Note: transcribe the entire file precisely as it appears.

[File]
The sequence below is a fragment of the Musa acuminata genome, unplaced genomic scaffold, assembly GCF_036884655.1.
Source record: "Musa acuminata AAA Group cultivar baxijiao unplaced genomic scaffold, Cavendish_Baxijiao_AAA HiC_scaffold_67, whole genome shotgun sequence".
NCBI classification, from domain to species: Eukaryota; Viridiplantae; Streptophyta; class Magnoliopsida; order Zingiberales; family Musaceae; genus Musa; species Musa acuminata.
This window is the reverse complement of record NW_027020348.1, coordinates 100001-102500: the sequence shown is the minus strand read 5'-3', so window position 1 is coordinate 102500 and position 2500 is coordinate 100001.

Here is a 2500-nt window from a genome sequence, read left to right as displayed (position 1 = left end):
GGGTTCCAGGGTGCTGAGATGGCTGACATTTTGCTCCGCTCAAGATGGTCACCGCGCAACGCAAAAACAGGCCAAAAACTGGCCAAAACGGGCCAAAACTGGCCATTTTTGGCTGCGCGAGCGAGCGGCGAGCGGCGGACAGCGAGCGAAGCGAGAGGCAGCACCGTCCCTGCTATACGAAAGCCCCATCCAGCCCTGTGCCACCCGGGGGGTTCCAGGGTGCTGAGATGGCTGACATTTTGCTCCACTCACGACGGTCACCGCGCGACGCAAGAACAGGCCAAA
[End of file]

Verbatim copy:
The sequence below is a fragment of the Musa acuminata genome, unplaced genomic scaffold, assembly GCF_036884655.1.
Source record: "Musa acuminata AAA Group cultivar baxijiao unplaced genomic scaffold, Cavendish_Baxijiao_AAA HiC_scaffold_67, whole genome shotgun sequence".
NCBI classification, from domain to species: Eukaryota; Viridiplantae; Streptophyta; class Magnoliopsida; order Zingiberales; family Musaceae; genus Musa; species Musa acuminata.
This window is the reverse complement of record NW_027020348.1, coordinates 100001-102500: the sequence shown is the minus strand read 5'-3', so window position 1 is coordinate 102500 and position 2500 is coordinate 100001.

Here is a 2500-nt window from a genome sequence, read left to right as displayed (position 1 = left end):
GGGTTCCAGGGTGCTGAGATGGCTGACATTTTGCTCCGCTCAAGATGGTCACCGCGCAACGCAAAAACAGGCCAAAAACTGGCCAAAACGGGCCAAAACTGGCCATTTTTGGCTGCGCGAGCGAGCGGCGAGCGGCGGACAGCGAGCGAAGCGAGAGGCAGCACCGTCCCTGCTATACGAAAGCCCCATCCAGCCCTGTGCCACCCGGGGGGTTCCAGGGTGCTGAGATGGCTGACATTTTGCTCCACTCACGACGGTCACCGCGCGACGCAAGAACAGGCCAAA